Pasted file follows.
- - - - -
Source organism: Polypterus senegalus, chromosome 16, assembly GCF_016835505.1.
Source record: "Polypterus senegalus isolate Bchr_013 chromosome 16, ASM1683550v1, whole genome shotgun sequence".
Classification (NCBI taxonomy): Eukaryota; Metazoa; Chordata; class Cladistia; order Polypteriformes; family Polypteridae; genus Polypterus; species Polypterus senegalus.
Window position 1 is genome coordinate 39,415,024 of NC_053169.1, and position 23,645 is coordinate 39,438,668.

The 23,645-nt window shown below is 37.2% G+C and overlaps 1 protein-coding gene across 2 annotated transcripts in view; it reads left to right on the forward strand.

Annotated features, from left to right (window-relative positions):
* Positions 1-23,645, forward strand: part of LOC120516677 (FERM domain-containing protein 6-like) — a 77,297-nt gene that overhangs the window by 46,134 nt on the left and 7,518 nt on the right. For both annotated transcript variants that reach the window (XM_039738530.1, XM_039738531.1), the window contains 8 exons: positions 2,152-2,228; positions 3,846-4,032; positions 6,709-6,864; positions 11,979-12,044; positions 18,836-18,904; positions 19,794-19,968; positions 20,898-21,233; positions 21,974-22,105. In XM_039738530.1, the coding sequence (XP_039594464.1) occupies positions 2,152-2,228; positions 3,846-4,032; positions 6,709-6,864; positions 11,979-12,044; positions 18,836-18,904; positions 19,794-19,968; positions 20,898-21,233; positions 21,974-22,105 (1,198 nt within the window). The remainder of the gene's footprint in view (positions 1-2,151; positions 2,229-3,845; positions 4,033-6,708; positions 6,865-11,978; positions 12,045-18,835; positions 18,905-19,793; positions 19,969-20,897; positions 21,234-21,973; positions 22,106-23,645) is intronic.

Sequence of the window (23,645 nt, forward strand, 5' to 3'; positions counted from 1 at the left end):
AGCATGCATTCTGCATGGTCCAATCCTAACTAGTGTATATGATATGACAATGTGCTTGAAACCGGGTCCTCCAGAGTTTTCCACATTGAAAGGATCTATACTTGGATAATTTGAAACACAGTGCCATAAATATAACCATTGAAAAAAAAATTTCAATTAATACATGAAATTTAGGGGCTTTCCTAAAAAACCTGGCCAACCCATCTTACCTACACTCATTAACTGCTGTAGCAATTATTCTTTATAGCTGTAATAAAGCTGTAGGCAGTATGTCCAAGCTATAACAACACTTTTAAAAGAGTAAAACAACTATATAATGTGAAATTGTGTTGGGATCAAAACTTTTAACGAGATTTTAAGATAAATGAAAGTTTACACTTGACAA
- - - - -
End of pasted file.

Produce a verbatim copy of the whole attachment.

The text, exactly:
Source organism: Polypterus senegalus, chromosome 16, assembly GCF_016835505.1.
Source record: "Polypterus senegalus isolate Bchr_013 chromosome 16, ASM1683550v1, whole genome shotgun sequence".
Classification (NCBI taxonomy): Eukaryota; Metazoa; Chordata; class Cladistia; order Polypteriformes; family Polypteridae; genus Polypterus; species Polypterus senegalus.
Window position 1 is genome coordinate 39,415,024 of NC_053169.1, and position 23,645 is coordinate 39,438,668.

The 23,645-nt window shown below is 37.2% G+C and overlaps 1 protein-coding gene across 2 annotated transcripts in view; it reads left to right on the forward strand.

Annotated features, from left to right (window-relative positions):
* Positions 1-23,645, forward strand: part of LOC120516677 (FERM domain-containing protein 6-like) — a 77,297-nt gene that overhangs the window by 46,134 nt on the left and 7,518 nt on the right. For both annotated transcript variants that reach the window (XM_039738530.1, XM_039738531.1), the window contains 8 exons: positions 2,152-2,228; positions 3,846-4,032; positions 6,709-6,864; positions 11,979-12,044; positions 18,836-18,904; positions 19,794-19,968; positions 20,898-21,233; positions 21,974-22,105. In XM_039738530.1, the coding sequence (XP_039594464.1) occupies positions 2,152-2,228; positions 3,846-4,032; positions 6,709-6,864; positions 11,979-12,044; positions 18,836-18,904; positions 19,794-19,968; positions 20,898-21,233; positions 21,974-22,105 (1,198 nt within the window). The remainder of the gene's footprint in view (positions 1-2,151; positions 2,229-3,845; positions 4,033-6,708; positions 6,865-11,978; positions 12,045-18,835; positions 18,905-19,793; positions 19,969-20,897; positions 21,234-21,973; positions 22,106-23,645) is intronic.

Sequence of the window (23,645 nt, forward strand, 5' to 3'; positions counted from 1 at the left end):
AGCATGCATTCTGCATGGTCCAATCCTAACTAGTGTATATGATATGACAATGTGCTTGAAACCGGGTCCTCCAGAGTTTTCCACATTGAAAGGATCTATACTTGGATAATTTGAAACACAGTGCCATAAATATAACCATTGAAAAAAAAATTTCAATTAATACATGAAATTTAGGGGCTTTCCTAAAAAACCTGGCCAACCCATCTTACCTACACTCATTAACTGCTGTAGCAATTATTCTTTATAGCTGTAATAAAGCTGTAGGCAGTATGTCCAAGCTATAACAACACTTTTAAAAGAGTAAAACAACTATATAATGTGAAATTGTGTTGGGATCAAAACTTTTAACGAGATTTTAAGATAAATGAAAGTTTACACTTGACAA